Notes and Editorial Reviews
Whatever Pollini does is done with conviction as firm as his tone, never allowing rubato to undermine the music's structure. Pollini's aristocratically authoritative way of doing things is superb.
Authoritative is the key word here. Whatever Pollini does is done with conviction as firm as his tone. Though aware that Chopin would not be Chopin without rubato, he never allows it to undermine the music's structure. In Sonata No. 2 his bold dynamic contrasts and purposeful, never lagging tread in the Funeral March itself, at once make that clear. Less objective in style than the masterful Duchable (Erato), he enjoys fuller, riper-sounding reproduction. And though in no way more perceptive than Perlemuter (Nimbus 2109—not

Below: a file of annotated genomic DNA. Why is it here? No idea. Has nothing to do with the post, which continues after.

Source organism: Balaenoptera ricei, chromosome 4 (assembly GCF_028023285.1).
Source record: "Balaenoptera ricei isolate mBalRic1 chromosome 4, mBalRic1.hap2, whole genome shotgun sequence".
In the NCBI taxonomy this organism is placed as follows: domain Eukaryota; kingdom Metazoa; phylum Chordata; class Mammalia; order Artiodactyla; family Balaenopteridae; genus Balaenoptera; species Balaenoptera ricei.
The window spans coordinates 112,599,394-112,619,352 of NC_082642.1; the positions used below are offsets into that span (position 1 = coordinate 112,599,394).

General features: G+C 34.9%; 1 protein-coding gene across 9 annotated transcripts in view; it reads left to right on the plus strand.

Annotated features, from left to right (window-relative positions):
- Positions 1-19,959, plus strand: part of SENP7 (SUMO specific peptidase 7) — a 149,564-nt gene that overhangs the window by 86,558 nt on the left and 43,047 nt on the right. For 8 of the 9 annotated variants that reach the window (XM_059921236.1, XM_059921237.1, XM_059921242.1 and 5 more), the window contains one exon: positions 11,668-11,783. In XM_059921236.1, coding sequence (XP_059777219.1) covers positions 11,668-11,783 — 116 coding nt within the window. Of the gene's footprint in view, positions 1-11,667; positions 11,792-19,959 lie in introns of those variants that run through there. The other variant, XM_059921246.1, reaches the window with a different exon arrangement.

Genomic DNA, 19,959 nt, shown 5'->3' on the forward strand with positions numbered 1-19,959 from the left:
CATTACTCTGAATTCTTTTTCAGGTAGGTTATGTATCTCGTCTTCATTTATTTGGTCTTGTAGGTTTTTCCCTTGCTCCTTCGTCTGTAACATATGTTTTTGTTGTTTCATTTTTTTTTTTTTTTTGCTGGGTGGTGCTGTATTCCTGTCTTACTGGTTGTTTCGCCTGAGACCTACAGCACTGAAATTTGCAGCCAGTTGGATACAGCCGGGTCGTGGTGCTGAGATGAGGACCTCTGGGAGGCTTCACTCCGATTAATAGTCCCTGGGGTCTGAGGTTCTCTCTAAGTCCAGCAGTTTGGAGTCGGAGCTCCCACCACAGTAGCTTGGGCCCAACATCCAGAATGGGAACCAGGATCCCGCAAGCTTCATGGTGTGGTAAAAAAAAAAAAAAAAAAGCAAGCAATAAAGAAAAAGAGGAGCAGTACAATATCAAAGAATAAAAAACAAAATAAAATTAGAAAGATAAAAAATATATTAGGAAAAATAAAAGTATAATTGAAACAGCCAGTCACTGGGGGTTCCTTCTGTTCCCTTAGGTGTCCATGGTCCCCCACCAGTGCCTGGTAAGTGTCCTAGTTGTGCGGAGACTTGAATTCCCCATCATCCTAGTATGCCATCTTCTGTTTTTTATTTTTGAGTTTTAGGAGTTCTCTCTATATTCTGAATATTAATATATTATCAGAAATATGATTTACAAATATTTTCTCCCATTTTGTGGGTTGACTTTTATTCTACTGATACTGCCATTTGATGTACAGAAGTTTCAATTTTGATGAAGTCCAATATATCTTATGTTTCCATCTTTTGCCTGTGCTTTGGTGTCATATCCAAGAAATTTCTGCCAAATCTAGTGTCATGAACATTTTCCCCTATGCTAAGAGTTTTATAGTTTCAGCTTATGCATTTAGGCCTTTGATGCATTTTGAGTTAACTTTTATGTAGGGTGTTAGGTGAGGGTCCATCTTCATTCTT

submitted for review), that touchingly unforced, unaffected septuagenarian has not his younger rival's sheer physical exuberance in movements like the Scherzo of the B flat minor Sonata or the finale of the B minor—besides sounding as if recorded in a large, reverberant acoustic. Pollini's aristocratically authoritative way of doing things is superb.
-- Joan Chissell, Gramophone [8/1986]
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